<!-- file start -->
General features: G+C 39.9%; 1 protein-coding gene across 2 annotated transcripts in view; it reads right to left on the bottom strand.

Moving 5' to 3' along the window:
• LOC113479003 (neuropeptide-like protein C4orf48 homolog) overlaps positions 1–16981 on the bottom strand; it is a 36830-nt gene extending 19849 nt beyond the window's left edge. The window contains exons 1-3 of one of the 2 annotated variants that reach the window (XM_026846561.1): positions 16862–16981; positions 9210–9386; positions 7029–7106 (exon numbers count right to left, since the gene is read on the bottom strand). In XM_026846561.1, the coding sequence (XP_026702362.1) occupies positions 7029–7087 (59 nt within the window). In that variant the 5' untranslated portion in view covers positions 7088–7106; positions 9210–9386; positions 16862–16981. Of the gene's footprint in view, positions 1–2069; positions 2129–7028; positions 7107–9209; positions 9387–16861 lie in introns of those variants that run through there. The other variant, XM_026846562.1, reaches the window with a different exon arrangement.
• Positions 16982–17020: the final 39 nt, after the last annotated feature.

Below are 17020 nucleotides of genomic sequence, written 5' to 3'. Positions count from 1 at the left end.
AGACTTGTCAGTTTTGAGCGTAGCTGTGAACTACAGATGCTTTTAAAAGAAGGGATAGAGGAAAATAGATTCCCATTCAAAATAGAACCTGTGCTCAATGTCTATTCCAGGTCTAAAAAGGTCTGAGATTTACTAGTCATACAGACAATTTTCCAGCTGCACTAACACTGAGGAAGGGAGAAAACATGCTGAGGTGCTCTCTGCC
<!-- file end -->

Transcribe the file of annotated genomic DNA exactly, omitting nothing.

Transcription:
General features: G+C 39.9%; 1 protein-coding gene across 2 annotated transcripts in view; it reads right to left on the bottom strand.

Moving 5' to 3' along the window:
• LOC113479003 (neuropeptide-like protein C4orf48 homolog) overlaps positions 1–16981 on the bottom strand; it is a 36830-nt gene extending 19849 nt beyond the window's left edge. The window contains exons 1-3 of one of the 2 annotated variants that reach the window (XM_026846561.1): positions 16862–16981; positions 9210–9386; positions 7029–7106 (exon numbers count right to left, since the gene is read on the bottom strand). In XM_026846561.1, the coding sequence (XP_026702362.1) occupies positions 7029–7087 (59 nt within the window). In that variant the 5' untranslated portion in view covers positions 7088–7106; positions 9210–9386; positions 16862–16981. Of the gene's footprint in view, positions 1–2069; positions 2129–7028; positions 7107–9209; positions 9387–16861 lie in introns of those variants that run through there. The other variant, XM_026846562.1, reaches the window with a different exon arrangement.
• Positions 16982–17020: the final 39 nt, after the last annotated feature.

Below are 17020 nucleotides of genomic sequence, written 5' to 3'. Positions count from 1 at the left end.
AGACTTGTCAGTTTTGAGCGTAGCTGTGAACTACAGATGCTTTTAAAAGAAGGGATAGAGGAAAATAGATTCCCATTCAAAATAGAACCTGTGCTCAATGTCTATTCCAGGTCTAAAAAGGTCTGAGATTTACTAGTCATACAGACAATTTTCCAGCTGCACTAACACTGAGGAAGGGAGAAAACATGCTGAGGTGCTCTCTGCC